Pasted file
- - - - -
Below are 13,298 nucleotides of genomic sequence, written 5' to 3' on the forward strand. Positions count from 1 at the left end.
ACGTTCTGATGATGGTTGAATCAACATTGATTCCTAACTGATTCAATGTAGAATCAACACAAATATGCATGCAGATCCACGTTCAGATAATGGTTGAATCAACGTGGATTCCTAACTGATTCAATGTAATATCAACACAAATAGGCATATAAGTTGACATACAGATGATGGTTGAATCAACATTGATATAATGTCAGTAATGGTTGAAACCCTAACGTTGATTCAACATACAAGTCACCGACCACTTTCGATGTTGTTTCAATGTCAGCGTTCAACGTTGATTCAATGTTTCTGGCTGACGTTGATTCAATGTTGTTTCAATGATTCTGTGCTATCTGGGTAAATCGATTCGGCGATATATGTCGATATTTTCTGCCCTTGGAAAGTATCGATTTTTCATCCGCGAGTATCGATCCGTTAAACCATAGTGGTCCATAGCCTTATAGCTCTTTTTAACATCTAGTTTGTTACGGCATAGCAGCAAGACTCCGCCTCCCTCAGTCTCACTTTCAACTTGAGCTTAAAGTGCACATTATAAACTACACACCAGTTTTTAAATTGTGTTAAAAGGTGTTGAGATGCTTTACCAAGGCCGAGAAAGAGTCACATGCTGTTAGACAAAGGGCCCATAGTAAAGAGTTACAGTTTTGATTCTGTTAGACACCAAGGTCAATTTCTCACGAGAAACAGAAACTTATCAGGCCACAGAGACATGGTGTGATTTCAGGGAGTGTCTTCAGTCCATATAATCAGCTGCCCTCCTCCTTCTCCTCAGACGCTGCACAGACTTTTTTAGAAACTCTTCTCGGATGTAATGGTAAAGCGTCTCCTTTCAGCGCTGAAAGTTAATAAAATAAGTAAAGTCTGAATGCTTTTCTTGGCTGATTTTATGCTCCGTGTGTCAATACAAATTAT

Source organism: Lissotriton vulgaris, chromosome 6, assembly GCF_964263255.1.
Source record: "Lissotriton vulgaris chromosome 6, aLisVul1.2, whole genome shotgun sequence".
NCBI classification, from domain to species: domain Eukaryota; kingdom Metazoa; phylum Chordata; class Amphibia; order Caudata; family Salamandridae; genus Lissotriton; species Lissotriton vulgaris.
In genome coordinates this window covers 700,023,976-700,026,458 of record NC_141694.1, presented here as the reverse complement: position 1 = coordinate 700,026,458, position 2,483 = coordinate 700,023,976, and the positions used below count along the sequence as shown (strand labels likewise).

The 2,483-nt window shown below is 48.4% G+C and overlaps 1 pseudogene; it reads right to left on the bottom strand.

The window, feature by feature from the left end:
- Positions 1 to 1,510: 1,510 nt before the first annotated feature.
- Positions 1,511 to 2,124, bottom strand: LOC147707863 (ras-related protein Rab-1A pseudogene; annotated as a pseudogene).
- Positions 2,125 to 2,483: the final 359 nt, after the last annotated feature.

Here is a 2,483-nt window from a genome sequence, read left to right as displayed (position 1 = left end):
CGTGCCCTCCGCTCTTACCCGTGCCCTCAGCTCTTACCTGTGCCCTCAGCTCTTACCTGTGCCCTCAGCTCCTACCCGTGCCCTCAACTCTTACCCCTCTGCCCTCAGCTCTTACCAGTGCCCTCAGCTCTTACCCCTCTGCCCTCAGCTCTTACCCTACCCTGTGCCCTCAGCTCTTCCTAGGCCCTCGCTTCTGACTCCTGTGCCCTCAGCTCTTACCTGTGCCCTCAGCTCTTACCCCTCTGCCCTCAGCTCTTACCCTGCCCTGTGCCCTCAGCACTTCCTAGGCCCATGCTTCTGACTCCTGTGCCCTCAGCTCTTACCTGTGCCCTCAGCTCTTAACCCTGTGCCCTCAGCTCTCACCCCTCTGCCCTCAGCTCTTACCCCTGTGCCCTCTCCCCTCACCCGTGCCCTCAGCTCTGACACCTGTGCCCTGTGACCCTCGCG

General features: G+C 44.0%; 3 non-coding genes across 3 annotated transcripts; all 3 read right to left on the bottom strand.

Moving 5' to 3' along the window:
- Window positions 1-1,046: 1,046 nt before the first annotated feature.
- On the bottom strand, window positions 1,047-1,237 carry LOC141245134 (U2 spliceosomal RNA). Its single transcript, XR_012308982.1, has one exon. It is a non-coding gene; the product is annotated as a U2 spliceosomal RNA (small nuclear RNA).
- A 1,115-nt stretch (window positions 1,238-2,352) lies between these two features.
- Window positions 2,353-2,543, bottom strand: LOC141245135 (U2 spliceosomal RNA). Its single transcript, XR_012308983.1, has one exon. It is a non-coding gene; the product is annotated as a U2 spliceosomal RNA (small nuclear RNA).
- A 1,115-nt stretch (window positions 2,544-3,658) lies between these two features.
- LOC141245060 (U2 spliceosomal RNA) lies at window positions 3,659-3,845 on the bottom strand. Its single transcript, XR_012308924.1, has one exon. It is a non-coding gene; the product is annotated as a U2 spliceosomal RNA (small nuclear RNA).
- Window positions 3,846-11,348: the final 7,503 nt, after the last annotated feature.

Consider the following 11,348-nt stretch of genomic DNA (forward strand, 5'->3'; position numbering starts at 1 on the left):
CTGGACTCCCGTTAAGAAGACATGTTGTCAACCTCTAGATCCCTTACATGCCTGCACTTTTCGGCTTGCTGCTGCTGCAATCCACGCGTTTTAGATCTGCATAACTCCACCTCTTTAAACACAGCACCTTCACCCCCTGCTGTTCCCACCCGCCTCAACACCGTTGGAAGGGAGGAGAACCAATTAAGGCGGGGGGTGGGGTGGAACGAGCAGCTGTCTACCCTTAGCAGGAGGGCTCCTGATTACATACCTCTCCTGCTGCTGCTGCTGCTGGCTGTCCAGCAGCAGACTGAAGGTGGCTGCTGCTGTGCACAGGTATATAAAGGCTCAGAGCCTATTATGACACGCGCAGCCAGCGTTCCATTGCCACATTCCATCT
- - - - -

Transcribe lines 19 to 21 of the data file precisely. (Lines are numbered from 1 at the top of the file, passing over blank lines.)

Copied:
- Window positions 2,353-2,543, bottom strand: LOC141245135 (U2 spliceosomal RNA). Its single transcript, XR_012308983.1, has one exon. It is a non-coding gene; the product is annotated as a U2 spliceosomal RNA (small nuclear RNA).
- A 1,115-nt stretch (window positions 2,544-3,658) lies between these two features.
- LOC141245060 (U2 spliceosomal RNA) lies at window positions 3,659-3,845 on the bottom strand. Its single transcript, XR_012308924.1, has one exon. It is a non-coding gene; the product is annotated as a U2 spliceosomal RNA (small nuclear RNA).